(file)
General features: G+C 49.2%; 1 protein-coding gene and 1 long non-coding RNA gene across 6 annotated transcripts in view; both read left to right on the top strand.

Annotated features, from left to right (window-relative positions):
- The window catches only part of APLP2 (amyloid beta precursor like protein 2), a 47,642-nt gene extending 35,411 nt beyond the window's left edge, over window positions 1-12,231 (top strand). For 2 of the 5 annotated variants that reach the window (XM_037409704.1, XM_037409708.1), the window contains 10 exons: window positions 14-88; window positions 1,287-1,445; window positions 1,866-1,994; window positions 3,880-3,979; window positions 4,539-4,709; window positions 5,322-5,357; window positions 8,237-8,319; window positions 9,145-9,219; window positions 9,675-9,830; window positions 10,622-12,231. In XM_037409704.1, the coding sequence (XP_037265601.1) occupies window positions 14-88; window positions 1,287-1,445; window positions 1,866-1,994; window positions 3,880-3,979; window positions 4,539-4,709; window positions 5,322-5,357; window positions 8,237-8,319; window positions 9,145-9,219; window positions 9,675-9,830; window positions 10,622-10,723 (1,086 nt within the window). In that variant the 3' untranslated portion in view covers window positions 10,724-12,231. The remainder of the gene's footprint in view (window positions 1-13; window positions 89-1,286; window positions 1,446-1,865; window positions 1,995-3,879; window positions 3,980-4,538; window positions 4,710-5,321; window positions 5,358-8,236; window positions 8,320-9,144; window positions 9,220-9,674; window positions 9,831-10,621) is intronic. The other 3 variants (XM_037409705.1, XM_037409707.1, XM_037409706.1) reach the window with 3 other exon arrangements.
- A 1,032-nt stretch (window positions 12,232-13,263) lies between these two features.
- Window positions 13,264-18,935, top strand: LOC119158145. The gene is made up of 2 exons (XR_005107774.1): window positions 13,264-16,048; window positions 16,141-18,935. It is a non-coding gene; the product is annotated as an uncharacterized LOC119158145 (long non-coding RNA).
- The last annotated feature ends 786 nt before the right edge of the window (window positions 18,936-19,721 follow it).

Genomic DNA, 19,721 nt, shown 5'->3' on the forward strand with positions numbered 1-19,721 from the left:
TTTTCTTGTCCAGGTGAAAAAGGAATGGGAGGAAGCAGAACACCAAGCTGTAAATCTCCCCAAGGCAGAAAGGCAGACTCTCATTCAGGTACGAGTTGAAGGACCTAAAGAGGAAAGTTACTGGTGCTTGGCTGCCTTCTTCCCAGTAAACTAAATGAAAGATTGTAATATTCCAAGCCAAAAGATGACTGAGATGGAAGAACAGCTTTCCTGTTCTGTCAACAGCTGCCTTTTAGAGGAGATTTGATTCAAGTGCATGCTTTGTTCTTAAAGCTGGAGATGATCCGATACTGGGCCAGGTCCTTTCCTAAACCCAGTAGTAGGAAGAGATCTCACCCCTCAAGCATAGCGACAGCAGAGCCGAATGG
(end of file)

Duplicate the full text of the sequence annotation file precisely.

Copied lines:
General features: G+C 49.2%; 1 protein-coding gene and 1 long non-coding RNA gene across 6 annotated transcripts in view; both read left to right on the top strand.

Annotated features, from left to right (window-relative positions):
- The window catches only part of APLP2 (amyloid beta precursor like protein 2), a 47,642-nt gene extending 35,411 nt beyond the window's left edge, over window positions 1-12,231 (top strand). For 2 of the 5 annotated variants that reach the window (XM_037409704.1, XM_037409708.1), the window contains 10 exons: window positions 14-88; window positions 1,287-1,445; window positions 1,866-1,994; window positions 3,880-3,979; window positions 4,539-4,709; window positions 5,322-5,357; window positions 8,237-8,319; window positions 9,145-9,219; window positions 9,675-9,830; window positions 10,622-12,231. In XM_037409704.1, the coding sequence (XP_037265601.1) occupies window positions 14-88; window positions 1,287-1,445; window positions 1,866-1,994; window positions 3,880-3,979; window positions 4,539-4,709; window positions 5,322-5,357; window positions 8,237-8,319; window positions 9,145-9,219; window positions 9,675-9,830; window positions 10,622-10,723 (1,086 nt within the window). In that variant the 3' untranslated portion in view covers window positions 10,724-12,231. The remainder of the gene's footprint in view (window positions 1-13; window positions 89-1,286; window positions 1,446-1,865; window positions 1,995-3,879; window positions 3,980-4,538; window positions 4,710-5,321; window positions 5,358-8,236; window positions 8,320-9,144; window positions 9,220-9,674; window positions 9,831-10,621) is intronic. The other 3 variants (XM_037409705.1, XM_037409707.1, XM_037409706.1) reach the window with 3 other exon arrangements.
- A 1,032-nt stretch (window positions 12,232-13,263) lies between these two features.
- Window positions 13,264-18,935, top strand: LOC119158145. The gene is made up of 2 exons (XR_005107774.1): window positions 13,264-16,048; window positions 16,141-18,935. It is a non-coding gene; the product is annotated as an uncharacterized LOC119158145 (long non-coding RNA).
- The last annotated feature ends 786 nt before the right edge of the window (window positions 18,936-19,721 follow it).

Genomic DNA, 19,721 nt, shown 5'->3' on the forward strand with positions numbered 1-19,721 from the left:
TTTTCTTGTCCAGGTGAAAAAGGAATGGGAGGAAGCAGAACACCAAGCTGTAAATCTCCCCAAGGCAGAAAGGCAGACTCTCATTCAGGTACGAGTTGAAGGACCTAAAGAGGAAAGTTACTGGTGCTTGGCTGCCTTCTTCCCAGTAAACTAAATGAAAGATTGTAATATTCCAAGCCAAAAGATGACTGAGATGGAAGAACAGCTTTCCTGTTCTGTCAACAGCTGCCTTTTAGAGGAGATTTGATTCAAGTGCATGCTTTGTTCTTAAAGCTGGAGATGATCCGATACTGGGCCAGGTCCTTTCCTAAACCCAGTAGTAGGAAGAGATCTCACCCCTCAAGCATAGCGACAGCAGAGCCGAATGG